4. A powered surgical apparatus as recited in claim 2, further comprising a stationary thrust pin positioned within the elongate body for interacting with the helical thread of the axial drive screw to effectuate longitudinal translation thereof.
5. A powered surgical apparatus as recited in claim 1, further comprising an actuator associated with a proximal end of the elongate body for selectively controlling the motor assembly to operate the apparatus.
6. A powered surgical apparatus as recited in claim 5, wherein the actuator includes first and second actuator buttons for respectively controlling proximal and distal translation of the fastener pusher.
7. A powered surgical apparatus as recited in claim 6, further comprising an elongate extension shaft configured to engage the proximal end portion of the elongate body to facilitate utilization of the apparatus during an endoscopic surgical procedure.
8. A powered surgical apparatus as recited in claim 7, wherein the elongate extension shaft includes means for interacting with the actuator to effectuate remote operation of the motor assembly.
9. A powered surgical apparatus as recited in claim 8, wherein the means for interacting with the actuator comprises fast and second elongated control rods configured to respectively interact with the first and second.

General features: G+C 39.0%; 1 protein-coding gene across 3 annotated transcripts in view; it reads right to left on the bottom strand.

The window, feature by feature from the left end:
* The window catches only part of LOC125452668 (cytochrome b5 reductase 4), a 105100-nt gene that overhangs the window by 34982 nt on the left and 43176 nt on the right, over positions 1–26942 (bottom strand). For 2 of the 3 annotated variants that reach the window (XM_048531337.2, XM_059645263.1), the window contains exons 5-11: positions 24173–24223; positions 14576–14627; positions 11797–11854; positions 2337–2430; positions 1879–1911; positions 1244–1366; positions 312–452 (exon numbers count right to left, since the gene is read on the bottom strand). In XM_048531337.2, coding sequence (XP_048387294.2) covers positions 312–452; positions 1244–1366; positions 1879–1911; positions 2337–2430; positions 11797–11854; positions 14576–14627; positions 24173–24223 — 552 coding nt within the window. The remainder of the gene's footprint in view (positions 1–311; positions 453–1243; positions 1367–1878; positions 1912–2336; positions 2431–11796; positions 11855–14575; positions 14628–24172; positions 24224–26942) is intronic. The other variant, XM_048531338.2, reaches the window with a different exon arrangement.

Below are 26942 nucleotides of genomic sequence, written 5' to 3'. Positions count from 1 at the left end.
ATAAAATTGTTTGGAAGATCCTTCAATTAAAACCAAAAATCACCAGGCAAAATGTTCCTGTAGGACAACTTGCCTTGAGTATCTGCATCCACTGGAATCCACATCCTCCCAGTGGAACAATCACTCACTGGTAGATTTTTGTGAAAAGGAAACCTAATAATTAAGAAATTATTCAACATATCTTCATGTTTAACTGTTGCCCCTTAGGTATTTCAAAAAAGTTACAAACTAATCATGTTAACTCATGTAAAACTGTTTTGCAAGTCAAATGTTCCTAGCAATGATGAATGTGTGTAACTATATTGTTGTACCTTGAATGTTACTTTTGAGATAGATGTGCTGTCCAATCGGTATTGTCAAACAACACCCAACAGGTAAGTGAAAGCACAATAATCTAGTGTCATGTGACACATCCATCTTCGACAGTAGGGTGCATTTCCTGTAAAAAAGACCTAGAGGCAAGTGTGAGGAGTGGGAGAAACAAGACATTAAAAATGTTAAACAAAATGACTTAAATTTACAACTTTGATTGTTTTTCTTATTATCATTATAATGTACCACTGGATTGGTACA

10. A powered surgical apparatus as recited in claim 1, wherein the elongate body includes a detachable cartridge portion configured to house a plurality of surgical fasteners.
11. A powered surgical apparatus as recited in claim 1, wherein the elongate body has a substantially uniform outer diameter.
12. A powered surgical apparatus as recited in claim 1, wherein the elongate body has an operative length from about 6.0 inches to about 6.5 inches.
13. A powered surgical apparatus as recited in claim 1 wherein the anvil includes a pair of spaced apart upturned fastener forming feet.
14. A surgical apparatus as recited in claim 1, wherein the fastener pusher comprises an elongate drive plate including a pair of spaced apart distally extending fastener engaging fingers.
15. A self-contained powered surgical apparatus for applying surgical fasteners to body tissue comprising:
a) an elongate body defining a longitudinal axis and having a cartridge housing a plurality of surgical fasteners;
b) means fixedly positioned at a distal end of the elongate body for forming a surgical fastener;
c) means for individually driving the surgical fasteners housed within the elongate body in a distal direction toward the fastener forming means;
d) a motor assembly disposed within the elongate body;
e) an axial drive screw driven by the motor assembly and mounted to translate within the elongate body in a longitudinal direction for actuating the fastener driving means to individually drive surgical fasteners toward the fastener forming means; and